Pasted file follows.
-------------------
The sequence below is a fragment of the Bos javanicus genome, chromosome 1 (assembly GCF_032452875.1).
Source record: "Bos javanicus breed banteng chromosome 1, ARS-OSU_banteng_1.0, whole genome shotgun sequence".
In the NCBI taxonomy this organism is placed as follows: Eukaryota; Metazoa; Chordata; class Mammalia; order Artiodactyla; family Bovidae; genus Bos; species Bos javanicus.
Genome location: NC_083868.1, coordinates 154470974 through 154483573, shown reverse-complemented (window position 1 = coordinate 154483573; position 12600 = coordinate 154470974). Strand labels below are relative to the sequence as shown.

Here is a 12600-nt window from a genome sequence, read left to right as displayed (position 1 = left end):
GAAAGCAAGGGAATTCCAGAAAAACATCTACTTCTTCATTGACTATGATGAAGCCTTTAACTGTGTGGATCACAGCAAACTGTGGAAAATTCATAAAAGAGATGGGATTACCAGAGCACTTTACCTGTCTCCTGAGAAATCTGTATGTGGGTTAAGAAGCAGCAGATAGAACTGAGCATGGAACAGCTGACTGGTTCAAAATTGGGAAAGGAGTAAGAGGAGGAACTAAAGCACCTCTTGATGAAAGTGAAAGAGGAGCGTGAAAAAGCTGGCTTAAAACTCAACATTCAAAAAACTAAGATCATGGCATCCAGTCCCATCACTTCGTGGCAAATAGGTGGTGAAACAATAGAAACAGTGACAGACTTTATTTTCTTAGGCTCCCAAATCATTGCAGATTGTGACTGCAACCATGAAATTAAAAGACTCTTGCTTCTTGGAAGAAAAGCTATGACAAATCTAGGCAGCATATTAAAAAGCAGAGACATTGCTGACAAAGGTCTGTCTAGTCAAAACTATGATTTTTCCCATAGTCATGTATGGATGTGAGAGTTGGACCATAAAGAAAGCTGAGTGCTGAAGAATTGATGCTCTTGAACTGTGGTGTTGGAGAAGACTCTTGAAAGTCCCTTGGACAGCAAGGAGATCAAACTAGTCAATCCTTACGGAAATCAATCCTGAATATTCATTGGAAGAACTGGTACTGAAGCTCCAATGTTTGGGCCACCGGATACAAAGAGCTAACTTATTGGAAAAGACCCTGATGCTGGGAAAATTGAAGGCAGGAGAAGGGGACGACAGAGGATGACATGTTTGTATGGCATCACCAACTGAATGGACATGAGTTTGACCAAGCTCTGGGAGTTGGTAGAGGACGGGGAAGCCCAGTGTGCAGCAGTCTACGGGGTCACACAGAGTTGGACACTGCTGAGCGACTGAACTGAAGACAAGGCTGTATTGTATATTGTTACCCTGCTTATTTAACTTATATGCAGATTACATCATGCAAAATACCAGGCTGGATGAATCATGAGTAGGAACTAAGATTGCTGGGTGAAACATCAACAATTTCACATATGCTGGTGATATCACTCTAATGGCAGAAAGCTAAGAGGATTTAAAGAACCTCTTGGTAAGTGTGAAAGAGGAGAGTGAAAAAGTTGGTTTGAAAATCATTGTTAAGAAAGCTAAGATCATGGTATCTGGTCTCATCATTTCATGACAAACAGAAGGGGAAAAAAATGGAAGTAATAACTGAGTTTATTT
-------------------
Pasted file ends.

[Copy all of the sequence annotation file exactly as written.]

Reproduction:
The sequence below is a fragment of the Bos javanicus genome, chromosome 1 (assembly GCF_032452875.1).
Source record: "Bos javanicus breed banteng chromosome 1, ARS-OSU_banteng_1.0, whole genome shotgun sequence".
In the NCBI taxonomy this organism is placed as follows: Eukaryota; Metazoa; Chordata; class Mammalia; order Artiodactyla; family Bovidae; genus Bos; species Bos javanicus.
Genome location: NC_083868.1, coordinates 154470974 through 154483573, shown reverse-complemented (window position 1 = coordinate 154483573; position 12600 = coordinate 154470974). Strand labels below are relative to the sequence as shown.

Here is a 12600-nt window from a genome sequence, read left to right as displayed (position 1 = left end):
GAAAGCAAGGGAATTCCAGAAAAACATCTACTTCTTCATTGACTATGATGAAGCCTTTAACTGTGTGGATCACAGCAAACTGTGGAAAATTCATAAAAGAGATGGGATTACCAGAGCACTTTACCTGTCTCCTGAGAAATCTGTATGTGGGTTAAGAAGCAGCAGATAGAACTGAGCATGGAACAGCTGACTGGTTCAAAATTGGGAAAGGAGTAAGAGGAGGAACTAAAGCACCTCTTGATGAAAGTGAAAGAGGAGCGTGAAAAAGCTGGCTTAAAACTCAACATTCAAAAAACTAAGATCATGGCATCCAGTCCCATCACTTCGTGGCAAATAGGTGGTGAAACAATAGAAACAGTGACAGACTTTATTTTCTTAGGCTCCCAAATCATTGCAGATTGTGACTGCAACCATGAAATTAAAAGACTCTTGCTTCTTGGAAGAAAAGCTATGACAAATCTAGGCAGCATATTAAAAAGCAGAGACATTGCTGACAAAGGTCTGTCTAGTCAAAACTATGATTTTTCCCATAGTCATGTATGGATGTGAGAGTTGGACCATAAAGAAAGCTGAGTGCTGAAGAATTGATGCTCTTGAACTGTGGTGTTGGAGAAGACTCTTGAAAGTCCCTTGGACAGCAAGGAGATCAAACTAGTCAATCCTTACGGAAATCAATCCTGAATATTCATTGGAAGAACTGGTACTGAAGCTCCAATGTTTGGGCCACCGGATACAAAGAGCTAACTTATTGGAAAAGACCCTGATGCTGGGAAAATTGAAGGCAGGAGAAGGGGACGACAGAGGATGACATGTTTGTATGGCATCACCAACTGAATGGACATGAGTTTGACCAAGCTCTGGGAGTTGGTAGAGGACGGGGAAGCCCAGTGTGCAGCAGTCTACGGGGTCACACAGAGTTGGACACTGCTGAGCGACTGAACTGAAGACAAGGCTGTATTGTATATTGTTACCCTGCTTATTTAACTTATATGCAGATTACATCATGCAAAATACCAGGCTGGATGAATCATGAGTAGGAACTAAGATTGCTGGGTGAAACATCAACAATTTCACATATGCTGGTGATATCACTCTAATGGCAGAAAGCTAAGAGGATTTAAAGAACCTCTTGGTAAGTGTGAAAGAGGAGAGTGAAAAAGTTGGTTTGAAAATCATTGTTAAGAAAGCTAAGATCATGGTATCTGGTCTCATCATTTCATGACAAACAGAAGGGGAAAAAAATGGAAGTAATAACTGAGTTTATTT